New Jersey’s Project Medicine Drop Program (800-242-5846) has placed secured drop boxes in the headquarters of local police departments. Consumers from anywhere in New Jersey can visit these boxes seven days a week, to drop off unneeded and expired medications and keep them away from those at risk of abusing them.                         

The Camden County Board of Freeholders’ Addiction Awareness Task Force aims to provide a safe, convenient, and responsible means of disposing of prescription drugs. No longer needed or outdated prescription drugs in homes are the same drugs that have unfortunately become the target of theft and misuse, oftentimes by people who have access to the residence. America’s 12 to 17 year olds have made prescription drugs the number one substance of abuse for their age group, and much of that supply is coming from the medicine cabinets of their parents, grandparents, and friends.  Help us end medicine abuse by disposing of unneeded prescription drugs at a drug drop box near you.  The web site list local police departments that provide drop boxes for unneeded or expired drugs: 

To learn more about the problem, visit the CCMUA’s education web page,

RICK SPRINGFIELD Concert postponed due to illness

The Rick Springfield concert originally scheduled for Sunday, November 27, 2016 has been postponed due to illness.

The concert will be held on Sunday, February 12, 2017.  All 11/27/16 tickets will be honored. 

Colls Elementary Students Caroling

Students from Collingswood Elementary Schools will be singing on the steps of the Zane School at the Millenium Clock on the following schedule, weather permitting:

Fri., December 16 @ 1pm - Zane North
Mon., December 19 @ 9:30am - Mark Newbie
Tues., December 20 @ 10am - Sharp
Wed., December 21 @ 10am - Tatem  
Thurs., December 22 @ 10am - Garfield

Order your 2016 Collingswood Holiday Ornament!

The 2016 Collingswood Holiday Ornament is ready to be ordered.
This year’s theme is “Santa Comes to Town”.

Download the 2016 order form here.

This is the 21st year for the Collingswood Holiday Ornament.

We also have a limited supply of past ornaments available.

You can download the order form here.

Order forms are also available at Collingswood Borough Hall, 678 Haddon Avenue.

Ornaments will be ready for pick up in mid-December Dig This, 717 Haddon Avenue

West side water tank repairs and updates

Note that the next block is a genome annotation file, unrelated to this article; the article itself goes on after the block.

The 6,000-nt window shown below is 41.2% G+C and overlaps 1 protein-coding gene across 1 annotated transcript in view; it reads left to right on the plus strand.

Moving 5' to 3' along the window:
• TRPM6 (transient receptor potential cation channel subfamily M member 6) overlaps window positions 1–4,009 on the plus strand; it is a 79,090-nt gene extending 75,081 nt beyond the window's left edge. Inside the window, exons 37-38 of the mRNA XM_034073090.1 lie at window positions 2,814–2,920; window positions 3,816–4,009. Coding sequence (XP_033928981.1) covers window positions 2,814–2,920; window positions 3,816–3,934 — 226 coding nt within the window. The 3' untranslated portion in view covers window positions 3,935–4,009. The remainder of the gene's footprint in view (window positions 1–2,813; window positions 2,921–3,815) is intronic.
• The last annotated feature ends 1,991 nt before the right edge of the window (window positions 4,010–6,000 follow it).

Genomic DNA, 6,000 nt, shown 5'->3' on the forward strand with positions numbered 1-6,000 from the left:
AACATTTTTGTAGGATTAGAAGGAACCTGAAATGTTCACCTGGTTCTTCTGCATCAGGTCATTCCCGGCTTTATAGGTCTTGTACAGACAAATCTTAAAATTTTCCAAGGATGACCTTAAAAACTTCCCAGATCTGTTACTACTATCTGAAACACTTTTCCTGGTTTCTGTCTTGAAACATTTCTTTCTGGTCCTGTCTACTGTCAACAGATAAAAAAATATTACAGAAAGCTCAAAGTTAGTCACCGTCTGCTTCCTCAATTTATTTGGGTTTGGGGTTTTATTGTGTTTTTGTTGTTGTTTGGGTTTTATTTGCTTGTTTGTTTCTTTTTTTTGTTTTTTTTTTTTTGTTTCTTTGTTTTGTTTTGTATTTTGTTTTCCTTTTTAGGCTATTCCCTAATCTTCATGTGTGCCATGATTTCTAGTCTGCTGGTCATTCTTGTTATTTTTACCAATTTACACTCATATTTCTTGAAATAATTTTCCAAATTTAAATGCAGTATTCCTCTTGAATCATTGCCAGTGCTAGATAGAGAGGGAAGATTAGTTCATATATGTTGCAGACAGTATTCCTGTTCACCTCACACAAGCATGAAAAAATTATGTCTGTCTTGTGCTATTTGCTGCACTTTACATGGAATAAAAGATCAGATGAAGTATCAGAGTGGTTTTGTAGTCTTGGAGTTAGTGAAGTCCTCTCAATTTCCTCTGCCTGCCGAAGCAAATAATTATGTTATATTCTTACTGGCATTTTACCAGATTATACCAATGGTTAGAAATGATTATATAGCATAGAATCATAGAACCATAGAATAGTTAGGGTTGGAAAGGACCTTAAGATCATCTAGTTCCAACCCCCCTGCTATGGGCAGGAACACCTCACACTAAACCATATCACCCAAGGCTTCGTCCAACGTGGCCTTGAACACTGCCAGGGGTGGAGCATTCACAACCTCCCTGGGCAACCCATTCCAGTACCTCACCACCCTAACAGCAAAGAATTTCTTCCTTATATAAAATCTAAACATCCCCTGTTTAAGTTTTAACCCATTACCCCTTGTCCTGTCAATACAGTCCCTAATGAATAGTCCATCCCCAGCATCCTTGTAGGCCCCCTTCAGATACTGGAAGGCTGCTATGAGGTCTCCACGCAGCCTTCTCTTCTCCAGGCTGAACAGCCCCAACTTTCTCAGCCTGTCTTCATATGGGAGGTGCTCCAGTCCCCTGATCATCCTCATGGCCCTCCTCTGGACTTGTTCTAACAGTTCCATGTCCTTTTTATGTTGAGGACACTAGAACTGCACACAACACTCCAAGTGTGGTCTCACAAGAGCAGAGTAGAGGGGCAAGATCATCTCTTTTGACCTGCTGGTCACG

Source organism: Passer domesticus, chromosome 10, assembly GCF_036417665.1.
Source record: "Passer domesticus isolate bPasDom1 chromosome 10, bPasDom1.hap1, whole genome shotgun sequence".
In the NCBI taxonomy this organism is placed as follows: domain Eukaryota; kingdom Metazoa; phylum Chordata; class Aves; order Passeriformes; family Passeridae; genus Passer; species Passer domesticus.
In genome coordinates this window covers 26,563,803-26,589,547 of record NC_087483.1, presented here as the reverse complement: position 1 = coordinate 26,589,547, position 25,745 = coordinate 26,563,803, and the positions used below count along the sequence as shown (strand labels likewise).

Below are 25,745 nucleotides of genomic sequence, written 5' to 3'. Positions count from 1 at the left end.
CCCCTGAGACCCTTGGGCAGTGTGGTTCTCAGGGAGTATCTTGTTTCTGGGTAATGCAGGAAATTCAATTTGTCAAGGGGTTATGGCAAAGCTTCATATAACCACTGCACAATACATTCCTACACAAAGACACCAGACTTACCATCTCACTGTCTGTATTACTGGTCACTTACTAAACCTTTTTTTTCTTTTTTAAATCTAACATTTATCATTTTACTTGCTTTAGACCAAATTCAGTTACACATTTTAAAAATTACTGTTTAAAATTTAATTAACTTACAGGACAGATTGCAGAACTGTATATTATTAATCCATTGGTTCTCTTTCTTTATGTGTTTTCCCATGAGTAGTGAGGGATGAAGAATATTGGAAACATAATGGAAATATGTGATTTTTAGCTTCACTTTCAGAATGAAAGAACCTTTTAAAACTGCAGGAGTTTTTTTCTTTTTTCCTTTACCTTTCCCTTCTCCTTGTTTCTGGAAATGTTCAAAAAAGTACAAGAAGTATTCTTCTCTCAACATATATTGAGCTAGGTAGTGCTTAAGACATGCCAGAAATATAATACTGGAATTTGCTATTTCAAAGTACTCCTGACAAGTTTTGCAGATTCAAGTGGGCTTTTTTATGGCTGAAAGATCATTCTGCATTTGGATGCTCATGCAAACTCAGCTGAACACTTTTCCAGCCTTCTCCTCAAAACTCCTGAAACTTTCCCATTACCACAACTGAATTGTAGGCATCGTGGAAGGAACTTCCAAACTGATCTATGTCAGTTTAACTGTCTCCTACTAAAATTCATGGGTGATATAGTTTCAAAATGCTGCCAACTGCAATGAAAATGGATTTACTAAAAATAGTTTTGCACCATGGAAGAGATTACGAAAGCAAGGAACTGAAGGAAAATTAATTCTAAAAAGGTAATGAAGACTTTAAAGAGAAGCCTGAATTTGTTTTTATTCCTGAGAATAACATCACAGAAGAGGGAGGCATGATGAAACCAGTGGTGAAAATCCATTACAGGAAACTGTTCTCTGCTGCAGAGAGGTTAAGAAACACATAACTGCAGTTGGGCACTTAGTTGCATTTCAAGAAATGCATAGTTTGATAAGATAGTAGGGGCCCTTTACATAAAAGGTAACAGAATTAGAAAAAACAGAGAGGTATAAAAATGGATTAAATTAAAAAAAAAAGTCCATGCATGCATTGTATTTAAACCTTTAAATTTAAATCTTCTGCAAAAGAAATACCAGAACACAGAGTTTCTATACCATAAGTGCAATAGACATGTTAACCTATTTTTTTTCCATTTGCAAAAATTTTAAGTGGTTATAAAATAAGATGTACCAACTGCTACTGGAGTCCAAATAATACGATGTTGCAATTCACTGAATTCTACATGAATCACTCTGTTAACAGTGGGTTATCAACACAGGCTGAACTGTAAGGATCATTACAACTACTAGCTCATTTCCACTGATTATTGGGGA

The elevated water tank at the end of Comly Ave. is currently being drained for repairs and painting. During the repairs, residents in the immediate vicinity may see some discolored water. The discolored water is caused by the reversal of flow in the mains and is not any kind of health hazard. The work will continue for the next couple of weeks. Feel free to contact Water Department Superintendent Thomas McCarthy  856-854-2332 with any questions. 

Ed McCloskey honored as a Community Champion

Collingswood Mayor Jim Maley and Commissioners Joan Leonard and Mike Hall honored our town’s first Community Champion at the November commission meeting. Resident Ed McCloskey was presented with the award for his exceptional dedication and personal efforts to care for Knight Park.

The Collingswood Community Champion Awards provide formal recognition to those who have dedicated their time, talent and resources to making Collingswood the best it can be and improving the quality of life of their fellow citizens. Ed has dedicated hours of volunteer time to care for the park; weeding, cleaning, painting and repairs and generally maintaining its beauty and picking up the duties of caring for this public space when needed.

 “Ed asks no recognition or payment for this. He just sees something that he can help with and he goes out and does it. He is the definition of a Community Champion. We’re so happy we can recognize his efforts,” said Commissioner Joan Leonard.

 “It’s a pleasure. I’ve been here my whole life and a lot of people before me have taken care of Knight Park and it’s just my time to step in and do what I can,” said McCloskey at the award presentation.

Do you know someone that gives back to Collingswood? A resident that gives tirelessly to others? Nominate them here!

Rob Lewandowski to be appointed as interim Commissioner

With the announcement of Commissioner Mike Hall’s retirement effective at the December 5 regular Commission meeting, Borough officials have announced they will appoint Robert Lewandowski to fill the vacant seat for the remainder of the term which ends on May 9, 2017.

Lewandowski will serve as interim Commissioner and Director of Public Works, Parks and Recreation alongside current Commissioners Joan Leonard and Mayor Jim Maley. According to New Jersey municipal regulations, a Commissioner position that is made vacant after September 1 prior to an upcoming election can be filled by appointment.